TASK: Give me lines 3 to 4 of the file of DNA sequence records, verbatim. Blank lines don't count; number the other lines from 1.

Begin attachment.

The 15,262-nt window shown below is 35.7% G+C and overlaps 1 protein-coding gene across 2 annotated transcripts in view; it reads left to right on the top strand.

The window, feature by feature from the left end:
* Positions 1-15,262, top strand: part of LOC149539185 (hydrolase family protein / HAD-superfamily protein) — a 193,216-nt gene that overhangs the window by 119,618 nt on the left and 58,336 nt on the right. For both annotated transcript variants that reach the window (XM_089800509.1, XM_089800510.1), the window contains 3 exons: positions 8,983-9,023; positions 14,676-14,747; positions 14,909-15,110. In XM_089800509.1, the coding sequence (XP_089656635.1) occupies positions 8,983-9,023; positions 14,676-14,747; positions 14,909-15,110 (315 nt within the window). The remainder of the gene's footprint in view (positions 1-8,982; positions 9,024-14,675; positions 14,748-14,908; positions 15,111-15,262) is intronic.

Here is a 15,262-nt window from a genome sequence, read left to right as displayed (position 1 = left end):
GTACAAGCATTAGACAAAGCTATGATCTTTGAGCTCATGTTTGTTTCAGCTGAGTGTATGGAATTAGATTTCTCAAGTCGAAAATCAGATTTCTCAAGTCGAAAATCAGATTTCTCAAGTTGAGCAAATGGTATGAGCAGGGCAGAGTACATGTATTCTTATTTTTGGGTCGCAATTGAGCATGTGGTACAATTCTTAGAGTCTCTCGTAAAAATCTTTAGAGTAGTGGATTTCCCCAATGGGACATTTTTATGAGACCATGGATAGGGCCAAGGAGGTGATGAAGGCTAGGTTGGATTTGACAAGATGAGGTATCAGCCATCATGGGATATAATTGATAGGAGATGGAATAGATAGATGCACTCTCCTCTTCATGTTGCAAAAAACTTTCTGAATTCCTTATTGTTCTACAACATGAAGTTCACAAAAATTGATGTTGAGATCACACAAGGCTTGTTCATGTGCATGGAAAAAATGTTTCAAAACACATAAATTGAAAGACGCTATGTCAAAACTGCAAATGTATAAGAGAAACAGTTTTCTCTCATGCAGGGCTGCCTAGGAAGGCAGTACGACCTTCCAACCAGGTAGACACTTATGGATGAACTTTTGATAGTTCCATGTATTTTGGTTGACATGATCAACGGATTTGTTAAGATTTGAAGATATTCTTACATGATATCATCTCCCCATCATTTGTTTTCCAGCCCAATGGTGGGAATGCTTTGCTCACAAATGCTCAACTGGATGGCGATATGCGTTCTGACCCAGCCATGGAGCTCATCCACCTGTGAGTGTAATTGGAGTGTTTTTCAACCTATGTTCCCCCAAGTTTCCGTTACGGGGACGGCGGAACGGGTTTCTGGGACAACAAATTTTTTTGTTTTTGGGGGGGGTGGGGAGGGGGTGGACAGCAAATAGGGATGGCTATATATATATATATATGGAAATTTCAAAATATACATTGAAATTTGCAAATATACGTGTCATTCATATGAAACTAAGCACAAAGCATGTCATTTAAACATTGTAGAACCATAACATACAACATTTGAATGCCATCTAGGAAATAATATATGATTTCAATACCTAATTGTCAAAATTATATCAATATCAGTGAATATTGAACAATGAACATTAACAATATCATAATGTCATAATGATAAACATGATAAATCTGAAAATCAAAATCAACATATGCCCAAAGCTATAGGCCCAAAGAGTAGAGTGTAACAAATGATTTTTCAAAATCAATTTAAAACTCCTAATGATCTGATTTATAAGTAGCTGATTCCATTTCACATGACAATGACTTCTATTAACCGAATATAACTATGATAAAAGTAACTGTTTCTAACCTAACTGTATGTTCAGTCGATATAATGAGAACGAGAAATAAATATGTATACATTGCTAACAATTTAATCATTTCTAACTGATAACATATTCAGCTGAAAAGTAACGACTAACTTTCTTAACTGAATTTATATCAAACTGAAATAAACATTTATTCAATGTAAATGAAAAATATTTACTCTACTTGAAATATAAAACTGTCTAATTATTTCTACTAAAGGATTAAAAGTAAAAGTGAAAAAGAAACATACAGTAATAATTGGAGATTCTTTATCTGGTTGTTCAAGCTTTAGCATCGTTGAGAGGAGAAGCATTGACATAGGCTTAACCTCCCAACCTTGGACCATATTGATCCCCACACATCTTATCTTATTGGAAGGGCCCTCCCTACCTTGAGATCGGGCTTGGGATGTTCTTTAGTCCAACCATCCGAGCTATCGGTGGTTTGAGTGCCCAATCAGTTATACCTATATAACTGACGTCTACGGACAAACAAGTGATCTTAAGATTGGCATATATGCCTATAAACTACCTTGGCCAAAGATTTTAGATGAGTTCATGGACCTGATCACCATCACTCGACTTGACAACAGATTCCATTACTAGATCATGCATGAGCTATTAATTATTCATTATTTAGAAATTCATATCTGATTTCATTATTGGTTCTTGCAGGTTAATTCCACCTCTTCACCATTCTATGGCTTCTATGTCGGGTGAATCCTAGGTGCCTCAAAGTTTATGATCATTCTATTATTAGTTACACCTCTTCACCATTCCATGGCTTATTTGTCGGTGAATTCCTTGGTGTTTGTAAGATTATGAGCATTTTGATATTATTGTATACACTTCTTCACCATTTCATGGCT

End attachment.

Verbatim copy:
* Positions 1-15,262, top strand: part of LOC149539185 (hydrolase family protein / HAD-superfamily protein) — a 193,216-nt gene that overhangs the window by 119,618 nt on the left and 58,336 nt on the right. For both annotated transcript variants that reach the window (XM_089800509.1, XM_089800510.1), the window contains 3 exons: positions 8,983-9,023; positions 14,676-14,747; positions 14,909-15,110. In XM_089800509.1, the coding sequence (XP_089656635.1) occupies positions 8,983-9,023; positions 14,676-14,747; positions 14,909-15,110 (315 nt within the window). The remainder of the gene's footprint in view (positions 1-8,982; positions 9,024-14,675; positions 14,748-14,908; positions 15,111-15,262) is intronic.

Here is a 15,262-nt window from a genome sequence, read left to right as displayed (position 1 = left end):